A while back, I was delivering an in-house copywriting workshop at a B2B software company and the discussion soon got onto pricing. In particular, the marketing team were unsure about whether to mention product prices across their marketing communications.
They were often telling readers that their products were competitively priced. But the concern was that this was just getting lost in the ‘noise’ of the communications, because specific prices weren't featured.
We talked for a while about the way that big retailers approach price. They wouldn’t say ‘we can typically save you 20 percent on your baked bean costs’. They show the actual price of their beans, often comparing with rival retailers. Without the real prices they would have much less credibility.
Things aren't so easy in some markets. In B2B in particular, the trend is NOT to list actual prices, because every client and every project is different. And yes, there are definitely situations when that might be the right approach, such as when sales teams have a lot of leeway on setting a price linked to a client’s needs, budget and so on.
But the trend is changing, partly driven by technology. Software providers, for example, are increasingly featuring ways that prospective customers can build their solution package online and get a price. And even when this isn't an option, it is often possible to give a pretty good indication of price.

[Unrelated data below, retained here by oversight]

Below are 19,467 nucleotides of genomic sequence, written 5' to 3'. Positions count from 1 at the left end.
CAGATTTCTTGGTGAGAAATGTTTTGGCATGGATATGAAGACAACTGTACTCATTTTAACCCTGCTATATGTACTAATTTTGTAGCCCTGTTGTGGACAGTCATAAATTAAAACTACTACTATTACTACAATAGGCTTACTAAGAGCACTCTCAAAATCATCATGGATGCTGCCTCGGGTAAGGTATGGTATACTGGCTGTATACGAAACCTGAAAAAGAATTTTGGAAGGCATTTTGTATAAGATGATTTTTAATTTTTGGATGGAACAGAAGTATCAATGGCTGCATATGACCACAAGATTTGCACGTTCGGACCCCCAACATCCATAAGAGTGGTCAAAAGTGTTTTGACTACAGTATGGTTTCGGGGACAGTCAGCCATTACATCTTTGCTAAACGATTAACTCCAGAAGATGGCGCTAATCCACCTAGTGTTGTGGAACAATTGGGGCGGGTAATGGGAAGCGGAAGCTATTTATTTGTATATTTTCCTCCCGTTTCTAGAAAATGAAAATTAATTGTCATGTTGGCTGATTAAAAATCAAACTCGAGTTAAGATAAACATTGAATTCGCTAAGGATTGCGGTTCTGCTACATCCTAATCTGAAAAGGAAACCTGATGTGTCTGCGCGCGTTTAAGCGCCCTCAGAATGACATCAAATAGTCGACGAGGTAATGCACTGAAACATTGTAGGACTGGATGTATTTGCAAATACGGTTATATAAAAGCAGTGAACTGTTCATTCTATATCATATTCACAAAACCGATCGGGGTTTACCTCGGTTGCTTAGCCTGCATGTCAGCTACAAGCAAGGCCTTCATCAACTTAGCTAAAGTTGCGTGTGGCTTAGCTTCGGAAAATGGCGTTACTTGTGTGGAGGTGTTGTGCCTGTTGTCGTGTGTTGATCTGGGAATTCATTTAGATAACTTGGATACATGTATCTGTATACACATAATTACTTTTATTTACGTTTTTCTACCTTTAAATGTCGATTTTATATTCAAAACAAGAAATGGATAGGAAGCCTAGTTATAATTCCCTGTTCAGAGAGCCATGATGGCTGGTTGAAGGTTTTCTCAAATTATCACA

The case for showing prices
In most cases, people will have a rough idea of a typical price anyway. That might be knowledge they have gained through experience, or it could be as a result of careful research. So giving people an indication of price shows that you are in the industry average ballpark (unless you are specialising at either extreme end of the price/value spectrum).
Showing the price has other benefits:
- If few of your competitors show prices, people might welcome your transparency, trust you more, and contact you as a result.
- They might buy from you because they are too busy to go through an enquiry/quotation process with other providers.
- You might ‘weed out’ people who can’t afford you: very important where fielding multiple ‘no go’ enquiries is costly.
B2B buyers are increasingly looking for a price ASAP
Some research by Google back in 2014 confirmed that, increasingly, people doing the research during B2B buying processes are millennials (20-35 year-olds) who have been brought up in a culture of online purchasing. They are used to Googling something and finding what they want, including a price.
Compare that with 20 or more years ago. When I bought my first car 25 years ago I went to a car insurance broker, gave him my details, and waited for a few hours for him to get back to me with a price. Nowadays, we go online and expect to see a price within minutes – or even seconds. B2B buyers are often looking for a similar experience at work too.
This trend from the B2C world is massively influencing B2B. Price - in many sectors - is not the last thing that people expect to find out in the buying process. It's one of the first, and businesses often need to take this on board when developing marketing communications.